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How Pennsylvania defines workplace injuries and illnesses

On Behalf of | Oct 21, 2017 | Workplace Illness

The way that the Pennsylvania Department of Labor and Industry (PADLI) sees it is that an employer effectively sends a message to a worker when hired. Simply by taking them on, they are sending a message that they’re accepting of them and their physical or mental state as it is.

It’s perhaps because of this that an employer is often held liable for any workplace injury or illness that a worker may develop or is exacerbated while on the job.

PADLI defines any disease or injury that arises or worsens during the course of an individual’s employment to be occupational-related. It’s classified as such regardless as to whether it happens at the worker’s regularly scheduled workplace or somewhere else.

Several types of workplace injuries fall under the umbrella of the Workers’ Compensation Act. There are isolated incidents that may cause an injury such as a slip and fall. Then there are situations in which a worker’s preexisting medical condition can be exacerbated by the tasks he or she is asked to carry out while on the job, such as asthma.

A worker who is required to engage in repetitive motions as part of his or her job may also develop a disabling condition such as a back injury or Carpal Tunnel Syndrome over time.

In additional to being at risk for workplace injuries, employees working in certain industries also risk developing occupational diseases. A firefighter’s risk of developing some type of lung or heart disease significantly increases once they’ve spent at least four years on the job.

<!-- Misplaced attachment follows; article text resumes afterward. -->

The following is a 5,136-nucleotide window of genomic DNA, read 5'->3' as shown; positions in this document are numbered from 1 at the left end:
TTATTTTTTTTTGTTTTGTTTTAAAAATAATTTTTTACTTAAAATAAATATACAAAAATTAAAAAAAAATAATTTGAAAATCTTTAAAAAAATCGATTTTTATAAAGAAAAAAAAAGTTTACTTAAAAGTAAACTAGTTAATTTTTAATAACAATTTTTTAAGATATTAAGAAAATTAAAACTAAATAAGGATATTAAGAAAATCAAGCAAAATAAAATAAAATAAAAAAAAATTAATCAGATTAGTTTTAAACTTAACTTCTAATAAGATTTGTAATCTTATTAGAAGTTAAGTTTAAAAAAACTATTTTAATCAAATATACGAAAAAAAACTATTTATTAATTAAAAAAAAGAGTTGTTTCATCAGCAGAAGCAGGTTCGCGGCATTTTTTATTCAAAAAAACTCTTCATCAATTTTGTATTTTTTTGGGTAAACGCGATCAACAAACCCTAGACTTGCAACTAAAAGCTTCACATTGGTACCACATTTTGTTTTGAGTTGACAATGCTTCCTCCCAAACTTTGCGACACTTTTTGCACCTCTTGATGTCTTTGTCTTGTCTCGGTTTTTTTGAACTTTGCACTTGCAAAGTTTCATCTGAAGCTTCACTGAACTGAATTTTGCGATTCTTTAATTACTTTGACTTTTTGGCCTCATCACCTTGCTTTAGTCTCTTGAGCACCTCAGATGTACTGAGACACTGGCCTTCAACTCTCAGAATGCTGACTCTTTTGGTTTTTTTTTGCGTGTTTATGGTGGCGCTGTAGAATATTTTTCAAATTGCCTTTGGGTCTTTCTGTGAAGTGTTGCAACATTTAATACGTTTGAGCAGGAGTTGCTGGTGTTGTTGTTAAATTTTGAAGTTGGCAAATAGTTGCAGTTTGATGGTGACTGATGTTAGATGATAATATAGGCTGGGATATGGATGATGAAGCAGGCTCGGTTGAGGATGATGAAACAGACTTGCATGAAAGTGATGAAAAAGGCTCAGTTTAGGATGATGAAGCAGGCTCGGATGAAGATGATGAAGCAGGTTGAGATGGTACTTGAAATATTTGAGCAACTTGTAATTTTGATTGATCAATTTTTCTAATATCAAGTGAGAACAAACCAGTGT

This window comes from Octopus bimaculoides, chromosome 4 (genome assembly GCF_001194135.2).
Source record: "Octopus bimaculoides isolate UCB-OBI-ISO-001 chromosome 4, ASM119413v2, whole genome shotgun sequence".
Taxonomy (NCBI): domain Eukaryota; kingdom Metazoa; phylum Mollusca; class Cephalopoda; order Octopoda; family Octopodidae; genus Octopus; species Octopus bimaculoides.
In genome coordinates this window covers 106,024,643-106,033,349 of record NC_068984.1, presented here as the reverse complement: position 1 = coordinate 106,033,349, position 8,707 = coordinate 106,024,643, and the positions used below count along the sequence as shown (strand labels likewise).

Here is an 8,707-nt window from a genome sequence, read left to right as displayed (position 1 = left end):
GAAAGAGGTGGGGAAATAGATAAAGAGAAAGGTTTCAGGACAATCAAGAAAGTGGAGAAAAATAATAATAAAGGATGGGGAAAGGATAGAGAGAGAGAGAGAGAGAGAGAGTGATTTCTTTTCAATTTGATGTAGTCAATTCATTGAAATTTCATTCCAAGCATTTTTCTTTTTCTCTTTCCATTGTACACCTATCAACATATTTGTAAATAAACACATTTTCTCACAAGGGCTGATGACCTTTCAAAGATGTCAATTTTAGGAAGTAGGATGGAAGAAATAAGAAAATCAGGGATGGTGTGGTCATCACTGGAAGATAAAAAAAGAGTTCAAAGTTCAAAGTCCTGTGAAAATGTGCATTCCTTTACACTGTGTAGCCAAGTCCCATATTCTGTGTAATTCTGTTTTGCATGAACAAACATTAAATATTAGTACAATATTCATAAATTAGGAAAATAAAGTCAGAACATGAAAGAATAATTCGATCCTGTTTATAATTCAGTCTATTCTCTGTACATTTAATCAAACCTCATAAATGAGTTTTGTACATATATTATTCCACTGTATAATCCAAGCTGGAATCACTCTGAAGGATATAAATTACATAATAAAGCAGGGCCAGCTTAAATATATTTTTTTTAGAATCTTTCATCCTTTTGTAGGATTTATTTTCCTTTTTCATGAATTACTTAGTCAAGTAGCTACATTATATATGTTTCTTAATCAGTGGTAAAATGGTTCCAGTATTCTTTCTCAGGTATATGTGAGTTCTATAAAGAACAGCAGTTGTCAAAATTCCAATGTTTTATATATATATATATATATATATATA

Health care workers are at a particularly high risk for contracting illnesses like hepatitis or tuberculosis that are transmitted through the sharing of blood or through the air. Additionally, coal workers risk developing either silicosis or pneumoconiosis from being exposed to dust in mines.

These are only a few examples of occupational diseases though. Each industry has it own disease or diseases that afflict its employees the most. A chronic disease is distinguished from a workplace-related one in that the latter would appear to occur more often among workers who hold a particular job role as opposed to those in the general public who do not.

In learning more about your the onset or worsening of your injuries or illness, a Dauphin, Pennsylvania, workers’ compensation attorney may advise you of your right to file a claim against your employer.

Source: Pennsylvania Department of Labor and Industry, “What is work related injury and occupational disease?,” accessed Oct. 19, 2017


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